742 :     # one of the sets.
743 :     my ($location) = $region->Value('Region(from-link)');
744 :     my $genomeID = Genome::FromContig($location);
745 :     if (exists $setMap{$genomeID}) {
746 :     my $setIndex = $setMap{$genomeID};
747 :     # Get the region's snip values.
748 :     my ($regionValue) = $region->Value('Region(content)');
749 :     # Loop through the positions that are still active.
750 :     my @positions = keys %snipHash;
751 :     for my $position (@positions) {
752 :     # Get the nucleotide at the current position in this region.
753 :     my $letter = substr $regionValue, $position, 1;
754 :     # Find it in the appropriate list.
755 :     my $letterList = $snipHash{$position};
756 :     if ((index $letterList->[1-$setIndex], $letter) >= 0) {
757 :     # It's in the other set, so this position is no
758 :     # longer valid.
759 :     delete $snipHash{$position};
760 :     } elsif ((index $letterList->[$setIndex], $letter) < 0) {
761 :     # It's in neither set, so we add it to the list we're
762 :     # accumulating for this set at this position.
763 :     $letterList->[$setIndex] .= $letter;
764 :     }
765 :     }
766 :     }
767 :     }
768 :     # Now %snipHash contains all of the information we need, but we must relocate the
769 :     # positions so they are relative to the block address instead of the snip
770 :     # positions. We need the block pattern to do this.
771 :     my ($blockPattern) = $blockObject->Value('GroupBlock(pattern)');
772 :     my @positions = ParsePattern($blockPattern);
773 :     # Create the return hash.
774 :     my %retVal = ();
775 :     # Relocate the positions.
776 :     for my $inPosition (keys %snipHash) {
777 :     $retVal{$positions[$inPosition]} = $snipHash{$inPosition};
778 :     }
779 :     # Return the result.
780 :     return %retVal;
781 :     }
782 :    
783 :     =head3 ParsePattern
784 :    
785 :     C<< my @positions = SimBlocks::ParsePattern($pattern); >>
786 :    
787 :     Get a list of the positions of variance inside a block pattern. The
788 :     positions of variance are marked by question marks, so all we need to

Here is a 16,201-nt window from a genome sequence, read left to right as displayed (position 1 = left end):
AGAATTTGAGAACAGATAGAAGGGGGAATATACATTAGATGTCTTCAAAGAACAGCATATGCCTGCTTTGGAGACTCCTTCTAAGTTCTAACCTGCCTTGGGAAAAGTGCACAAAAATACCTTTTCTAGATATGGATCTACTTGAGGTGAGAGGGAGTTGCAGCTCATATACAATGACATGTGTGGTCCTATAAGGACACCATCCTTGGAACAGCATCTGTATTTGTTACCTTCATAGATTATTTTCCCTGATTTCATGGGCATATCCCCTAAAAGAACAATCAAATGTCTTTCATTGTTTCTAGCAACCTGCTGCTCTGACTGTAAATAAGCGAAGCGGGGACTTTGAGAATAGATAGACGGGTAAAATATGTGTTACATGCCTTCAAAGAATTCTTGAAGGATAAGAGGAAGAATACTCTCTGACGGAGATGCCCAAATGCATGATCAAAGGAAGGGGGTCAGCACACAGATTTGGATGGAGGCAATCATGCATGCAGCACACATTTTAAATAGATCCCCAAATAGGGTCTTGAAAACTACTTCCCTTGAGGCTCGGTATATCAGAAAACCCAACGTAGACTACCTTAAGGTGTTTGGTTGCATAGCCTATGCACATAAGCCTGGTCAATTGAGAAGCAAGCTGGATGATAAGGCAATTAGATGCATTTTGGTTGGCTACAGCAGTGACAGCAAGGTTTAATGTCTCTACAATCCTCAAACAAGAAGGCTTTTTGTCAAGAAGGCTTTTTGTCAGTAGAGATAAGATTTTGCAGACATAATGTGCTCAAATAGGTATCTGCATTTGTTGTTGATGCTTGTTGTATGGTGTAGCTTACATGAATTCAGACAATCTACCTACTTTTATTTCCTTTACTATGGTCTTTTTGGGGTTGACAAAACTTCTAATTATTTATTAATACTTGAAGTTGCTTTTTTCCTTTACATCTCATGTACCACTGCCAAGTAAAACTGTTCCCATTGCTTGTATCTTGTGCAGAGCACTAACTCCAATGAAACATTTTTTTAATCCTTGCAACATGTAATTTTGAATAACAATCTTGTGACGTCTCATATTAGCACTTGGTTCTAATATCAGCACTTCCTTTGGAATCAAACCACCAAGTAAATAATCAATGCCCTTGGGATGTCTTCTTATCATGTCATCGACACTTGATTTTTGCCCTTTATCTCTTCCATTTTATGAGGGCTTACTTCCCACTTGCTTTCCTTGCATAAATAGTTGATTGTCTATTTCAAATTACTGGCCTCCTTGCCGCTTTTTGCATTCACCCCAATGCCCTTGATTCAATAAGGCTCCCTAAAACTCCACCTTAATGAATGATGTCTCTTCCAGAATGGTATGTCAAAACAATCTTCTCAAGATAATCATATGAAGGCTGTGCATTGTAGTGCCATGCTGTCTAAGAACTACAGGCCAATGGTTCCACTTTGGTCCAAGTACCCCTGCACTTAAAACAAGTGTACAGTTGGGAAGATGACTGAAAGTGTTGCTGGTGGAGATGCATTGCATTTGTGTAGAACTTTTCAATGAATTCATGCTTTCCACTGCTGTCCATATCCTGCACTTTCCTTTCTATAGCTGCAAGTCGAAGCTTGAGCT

789 :     do is return the location of every question mark in the incoming
790 :     patter string.
791 :    
792 :     =over 4
793 :    
794 :     =item pattern
795 :    
796 :     DNA pattern for a group block.
797 :    
798 :     =item RETURN
799 :    
800 :     Returns a list of position numbers. These are coded as offsets, with 0 indicating
801 :     the first character of the pattern.
802 :    
803 :     =back
804 :    
805 :     =cut
806 :     #: Return Type @;
807 :     sub ParsePattern {
808 :     # Get the parameters.
809 :     my ($pattern) = @_;
810 :     # Create the return list.
811 :     my @retVal = ();
812 :     # Loop through the pattern, looking for question marks.
813 :     my $position = 0;
814 :     while (($position = index($pattern, "?", $position)) >= 0) {
815 :     push @retVal, $position;
816 :     $position++;
817 :     }
818 :     # Return the result.
819 :     return @retVal;
820 :     }
821 :    
822 :    
823 :    
824 :     =head3 MergeDNA
825 :    
826 :     C<< my ($groupSequence, $variance) = SimBlocks::MergeDNA($groupSequence, $newSequence); >>
827 :    
828 :     Merge the DNA for a region into the group representation of similar DNA, returning the
829 :     result and the positions of variance. Positions of variance in the group representation
830 :     are indicated by question marks. This method essentially compares the new DNA to the
831 :     group DNA and adds question marks wherever the new DNA does not match.
832 :    
833 :     =over 4
834 :    
835 :     =item groupSequence
836 :    
837 :     Group representation of the DNA into which the new DNA is to be merged.
838 :    
839 :     =item newSequence
840 :    
841 :     New DNA to be merged into the group representation.
842 :    
843 :     =item RETURN
844 :    
845 :     Returns the merged group representation followed by an updated count of the number